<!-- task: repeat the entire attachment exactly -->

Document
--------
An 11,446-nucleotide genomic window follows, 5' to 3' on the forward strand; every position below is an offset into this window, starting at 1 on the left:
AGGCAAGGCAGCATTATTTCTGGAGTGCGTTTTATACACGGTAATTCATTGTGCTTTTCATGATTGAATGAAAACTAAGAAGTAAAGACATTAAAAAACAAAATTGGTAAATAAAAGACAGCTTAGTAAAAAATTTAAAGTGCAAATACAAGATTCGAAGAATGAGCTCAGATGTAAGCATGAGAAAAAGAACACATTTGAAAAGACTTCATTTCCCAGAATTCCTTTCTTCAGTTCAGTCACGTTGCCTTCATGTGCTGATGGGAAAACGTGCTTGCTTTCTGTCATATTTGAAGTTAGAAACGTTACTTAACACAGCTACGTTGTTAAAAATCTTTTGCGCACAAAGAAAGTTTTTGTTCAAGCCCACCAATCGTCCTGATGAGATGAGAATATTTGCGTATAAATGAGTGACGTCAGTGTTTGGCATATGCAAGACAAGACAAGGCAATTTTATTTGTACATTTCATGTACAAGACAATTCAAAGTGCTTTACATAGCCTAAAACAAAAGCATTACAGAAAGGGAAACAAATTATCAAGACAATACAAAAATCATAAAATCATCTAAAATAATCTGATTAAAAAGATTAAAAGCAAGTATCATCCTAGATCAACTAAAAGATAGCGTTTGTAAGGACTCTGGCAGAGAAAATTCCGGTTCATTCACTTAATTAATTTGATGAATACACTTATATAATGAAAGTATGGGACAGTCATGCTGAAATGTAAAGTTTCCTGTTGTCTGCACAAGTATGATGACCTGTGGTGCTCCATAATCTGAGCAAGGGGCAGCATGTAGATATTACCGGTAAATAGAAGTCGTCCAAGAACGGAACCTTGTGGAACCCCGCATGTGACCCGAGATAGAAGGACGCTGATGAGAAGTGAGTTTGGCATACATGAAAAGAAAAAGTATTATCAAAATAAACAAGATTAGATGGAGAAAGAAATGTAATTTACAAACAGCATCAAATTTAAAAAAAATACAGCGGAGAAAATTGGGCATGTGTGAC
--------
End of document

An 11,446-nucleotide genomic window follows, 5' to 3' on the forward strand; every position below is an offset into this window, starting at 1 on the left:
AGGCAAGGCAGCATTATTTCTGGAGTGCGTTTTATACACGGTAATTCATTGTGCTTTTCATGATTGAATGAAAACTAAGAAGTAAAGACATTAAAAAACAAAATTGGTAAATAAAAGACAGCTTAGTAAAAAATTTAAAGTGCAAATACAAGATTCGAAGAATGAGCTCAGATGTAAGCATGAGAAAAAGAACACATTTGAAAAGACTTCATTTCCCAGAATTCCTTTCTTCAGTTCAGTCACGTTGCCTTCATGTGCTGATGGGAAAACGTGCTTGCTTTCTGTCATATTTGAAGTTAGAAACGTTACTTAACACAGCTACGTTGTTAAAAATCTTTTGCGCACAAAGAAAGTTTTTGTTCAAGCCCACCAATCGTCCTGATGAGATGAGAATATTTGCGTATAAATGAGTGACGTCAGTGTTTGGCATATGCAAGACAAGACAAGGCAATTTTATTTGTACATTTCATGTACAAGACAATTCAAAGTGCTTTACATAGCCTAAAACAAAAGCATTACAGAAAGGGAAACAAATTATCAAGACAATACAAAAATCATAAAATCATCTAAAATAATCTGATTAAAAAGATTAAAAGCAAGTATCATCCTAGATCAACTAAAAGATAGCGTTTGTAAGGACTCTGGCAGAGAAAATTCCGGTTCATTCACTTAATTAATTTGATGAATACACTTATATAATGAAAGTATGGGACAGTCATGCTGAAATGTAAAGTTTCCTGTTGTCTGCACAAGTATGATGACCTGTGGTGCTCCATAATCTGAGCAAGGGGCAGCATGTAGATATTACCGGTAAATAGAAGTCGTCCAAGAACGGAACCTTGTGGAACCCCGCATGTGACCCGAGATAGAAGGACGCTGATGAGAAGTGAGTTTGGCATACATGAAAAGAAAAAGTATTATCAAAATAAACAAGATTAGATGGAGAAAGAAATGTAATTTACAAACAGCATCAAATTTAAAAAAAATACAGCGGAGAAAATTGGGCATGTGTGAC